You’ve probably heard about all the horrors of having high levels of cholesterol. But do you really know how cholesterol functions, what it’s made of, and why it’s essential? Read on to know more about cholesterol.
Facts About Cholesterol
What is cholesterol?
Cholesterol is a type of lipid, a fatty substance that is processed in all animal cells. Produced by the liver, it’s important in many metabolic processes in the body. While it’s produced inside the body, some foods such as meat and dairy also contain cholesterol. Consuming too much cholesterol, however, is something to be cautious about, as it raises the risk for heart diseases and stroke.
Why does the body need cholesterol?
Cholesterol plays a vital role in making the cell structure and cell membranes. But aside from this, some of the things it does in the body are the following1:
- A precursor for producing vitamin D and hormones like corticosteroids, estrogen, progesterone, and testosterone
- Protective covering of nerve cells (via the myelin sheaths)
- A transporter and signalling molecule
- A precursor to bile production
- Building block of human tissues
What are the different types of cholesterol?
In the body, there can be many different types of cholesterol. These are HDL (high-density lipoprotein), LDL (low-density lipoprotein), and VLDL (very low-density lipoprotein).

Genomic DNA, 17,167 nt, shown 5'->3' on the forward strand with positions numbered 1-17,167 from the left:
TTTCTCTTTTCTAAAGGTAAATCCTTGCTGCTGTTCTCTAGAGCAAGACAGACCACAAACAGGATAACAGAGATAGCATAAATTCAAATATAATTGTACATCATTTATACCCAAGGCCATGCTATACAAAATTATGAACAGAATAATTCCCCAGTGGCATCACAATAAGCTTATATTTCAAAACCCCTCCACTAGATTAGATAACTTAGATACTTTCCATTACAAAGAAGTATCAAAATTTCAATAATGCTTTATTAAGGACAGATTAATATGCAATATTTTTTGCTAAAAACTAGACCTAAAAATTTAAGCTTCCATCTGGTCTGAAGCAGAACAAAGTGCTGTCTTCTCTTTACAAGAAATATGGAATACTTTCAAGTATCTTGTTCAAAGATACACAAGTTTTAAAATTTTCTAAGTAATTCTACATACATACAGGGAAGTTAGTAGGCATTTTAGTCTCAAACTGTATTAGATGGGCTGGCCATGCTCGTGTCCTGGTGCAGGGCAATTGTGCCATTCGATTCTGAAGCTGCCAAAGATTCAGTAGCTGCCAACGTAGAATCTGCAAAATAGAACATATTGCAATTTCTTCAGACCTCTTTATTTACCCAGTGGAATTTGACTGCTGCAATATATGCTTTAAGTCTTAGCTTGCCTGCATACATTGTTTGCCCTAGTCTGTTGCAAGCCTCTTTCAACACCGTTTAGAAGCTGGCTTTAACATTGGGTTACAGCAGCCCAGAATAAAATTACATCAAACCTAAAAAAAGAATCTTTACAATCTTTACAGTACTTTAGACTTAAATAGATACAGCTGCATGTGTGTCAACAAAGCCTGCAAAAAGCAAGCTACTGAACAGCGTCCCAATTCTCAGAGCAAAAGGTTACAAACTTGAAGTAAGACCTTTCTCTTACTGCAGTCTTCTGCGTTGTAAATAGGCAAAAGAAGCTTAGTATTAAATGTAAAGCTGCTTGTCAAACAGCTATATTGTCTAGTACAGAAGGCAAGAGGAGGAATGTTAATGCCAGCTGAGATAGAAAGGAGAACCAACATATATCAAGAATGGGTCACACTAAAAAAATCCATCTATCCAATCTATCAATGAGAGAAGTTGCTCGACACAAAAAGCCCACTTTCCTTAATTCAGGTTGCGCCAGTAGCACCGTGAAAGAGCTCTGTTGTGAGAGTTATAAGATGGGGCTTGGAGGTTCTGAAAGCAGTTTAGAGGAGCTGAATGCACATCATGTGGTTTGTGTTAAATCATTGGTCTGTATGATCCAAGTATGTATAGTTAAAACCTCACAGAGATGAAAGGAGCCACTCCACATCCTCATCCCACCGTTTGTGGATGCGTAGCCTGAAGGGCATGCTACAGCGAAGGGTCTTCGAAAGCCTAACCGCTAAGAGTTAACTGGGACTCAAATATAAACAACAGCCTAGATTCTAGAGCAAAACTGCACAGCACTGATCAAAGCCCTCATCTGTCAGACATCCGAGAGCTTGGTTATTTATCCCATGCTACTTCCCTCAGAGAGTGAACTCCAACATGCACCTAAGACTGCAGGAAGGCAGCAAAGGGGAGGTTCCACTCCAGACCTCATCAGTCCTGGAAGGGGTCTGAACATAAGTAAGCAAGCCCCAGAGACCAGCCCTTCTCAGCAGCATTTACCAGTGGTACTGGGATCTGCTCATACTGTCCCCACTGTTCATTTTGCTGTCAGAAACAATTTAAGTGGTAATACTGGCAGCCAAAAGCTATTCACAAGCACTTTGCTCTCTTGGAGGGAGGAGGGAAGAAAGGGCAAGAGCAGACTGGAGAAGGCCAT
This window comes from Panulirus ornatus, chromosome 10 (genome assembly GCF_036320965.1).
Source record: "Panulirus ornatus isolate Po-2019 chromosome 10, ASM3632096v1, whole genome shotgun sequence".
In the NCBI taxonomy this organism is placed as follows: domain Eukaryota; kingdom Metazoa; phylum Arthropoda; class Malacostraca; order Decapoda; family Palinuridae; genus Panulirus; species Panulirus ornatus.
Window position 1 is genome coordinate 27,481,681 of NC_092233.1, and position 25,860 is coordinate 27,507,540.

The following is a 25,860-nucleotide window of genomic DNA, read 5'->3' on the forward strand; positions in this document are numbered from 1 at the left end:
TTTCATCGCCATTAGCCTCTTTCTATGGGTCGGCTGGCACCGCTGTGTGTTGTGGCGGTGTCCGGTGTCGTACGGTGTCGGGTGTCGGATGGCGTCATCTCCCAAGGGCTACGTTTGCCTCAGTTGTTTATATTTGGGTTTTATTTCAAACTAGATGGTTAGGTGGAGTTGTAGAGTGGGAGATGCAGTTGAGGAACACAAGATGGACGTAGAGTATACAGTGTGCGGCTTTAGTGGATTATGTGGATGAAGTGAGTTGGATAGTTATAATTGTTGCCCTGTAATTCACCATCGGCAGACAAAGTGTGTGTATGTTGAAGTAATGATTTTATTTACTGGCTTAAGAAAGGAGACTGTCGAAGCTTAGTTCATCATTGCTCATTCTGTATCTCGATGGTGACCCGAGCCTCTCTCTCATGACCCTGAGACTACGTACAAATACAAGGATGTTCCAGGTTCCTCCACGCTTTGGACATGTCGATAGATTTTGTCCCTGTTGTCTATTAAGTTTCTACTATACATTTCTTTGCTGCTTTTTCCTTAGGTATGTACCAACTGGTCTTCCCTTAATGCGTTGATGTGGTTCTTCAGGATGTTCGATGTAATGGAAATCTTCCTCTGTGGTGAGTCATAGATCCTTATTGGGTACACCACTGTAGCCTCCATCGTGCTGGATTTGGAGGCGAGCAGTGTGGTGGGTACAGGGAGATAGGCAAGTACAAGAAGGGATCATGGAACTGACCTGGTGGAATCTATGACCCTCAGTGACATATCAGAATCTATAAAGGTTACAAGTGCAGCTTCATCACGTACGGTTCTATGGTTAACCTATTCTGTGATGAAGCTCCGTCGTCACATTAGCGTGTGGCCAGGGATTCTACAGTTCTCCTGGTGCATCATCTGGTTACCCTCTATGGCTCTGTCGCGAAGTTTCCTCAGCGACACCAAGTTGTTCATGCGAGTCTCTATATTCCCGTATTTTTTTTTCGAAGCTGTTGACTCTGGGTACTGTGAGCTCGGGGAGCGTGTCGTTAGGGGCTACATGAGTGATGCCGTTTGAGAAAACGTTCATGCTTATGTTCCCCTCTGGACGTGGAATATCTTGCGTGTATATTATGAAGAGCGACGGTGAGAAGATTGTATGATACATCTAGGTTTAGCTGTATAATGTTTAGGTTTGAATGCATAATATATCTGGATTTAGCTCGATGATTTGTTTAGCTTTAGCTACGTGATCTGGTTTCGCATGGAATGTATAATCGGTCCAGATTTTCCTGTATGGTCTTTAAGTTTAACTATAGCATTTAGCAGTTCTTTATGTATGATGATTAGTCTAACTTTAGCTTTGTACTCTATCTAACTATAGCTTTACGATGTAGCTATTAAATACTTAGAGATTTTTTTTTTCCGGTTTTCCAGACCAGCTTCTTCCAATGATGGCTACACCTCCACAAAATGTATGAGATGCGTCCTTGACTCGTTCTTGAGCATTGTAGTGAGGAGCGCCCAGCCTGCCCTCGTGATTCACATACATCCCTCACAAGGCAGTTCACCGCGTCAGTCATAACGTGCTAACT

Both VLDL and LDL are considered bad cholesterol. While the body needs them to function, too much of bad cholesterol can increase your risk for heart diseases.
HDL, on the other hand, is considered good cholesterol. Here, you want your numbers to be higher, as this can lower your risk for heart diseases and stroke2.
What foods should you avoid?
To keep your cholesterol levels from increasing, avoid the following foods: cheese, egg yolk, beef, pork, poultry, and shrimp. Animal fats are some of the major sources of cholesterol, so lessening consumption is ideal. You should also avoid saturated fat and trans fat, which can be found in a lot of dairy products, milk chocolates, and many types of oils.
Alternatively, plant-based food would be your best choice. They are very low in saturated fat, and may even reduce cholesterol levels. For instance, peanuts and flax seeds can minimize the risk of heart diseases by lowering cholesterol. Foods that contain unsaturated fat such as olive oil, avocado, fatty fish, and plain unsalted nuts can also prevent the risk of rising cholesterol levels in the body.
What factors can increase your cholesterol levels?
Aside from eating foods rich in cholesterol and saturated fats, other risk factors can cause high cholesterol levels. These include3:
- Family history of high cholesterol and heart diseases
- Being overweight
- Lack of or insufficient physical activity
- Too much consumption of alcohol
- Other illnesses such as diabetes, kidney diseases, and liver disease
The bottom line
An essential component of cells and the human body in general, cholesterol can cause various heart diseases and stroke if consumed in alarming amounts. A healthy lifestyle and diet can prevent your risk of having high cholesterol. Furthermore, consulting your doctor and getting your cholesterol level checked regularly can help you prevent heart complications and diseases.
***This article is not intended to be a substitute for professional medical advise, diagnosis or treatment. Always seek the advise of your doctor or other qualified health provider with any questions you may have regarding a medical condition.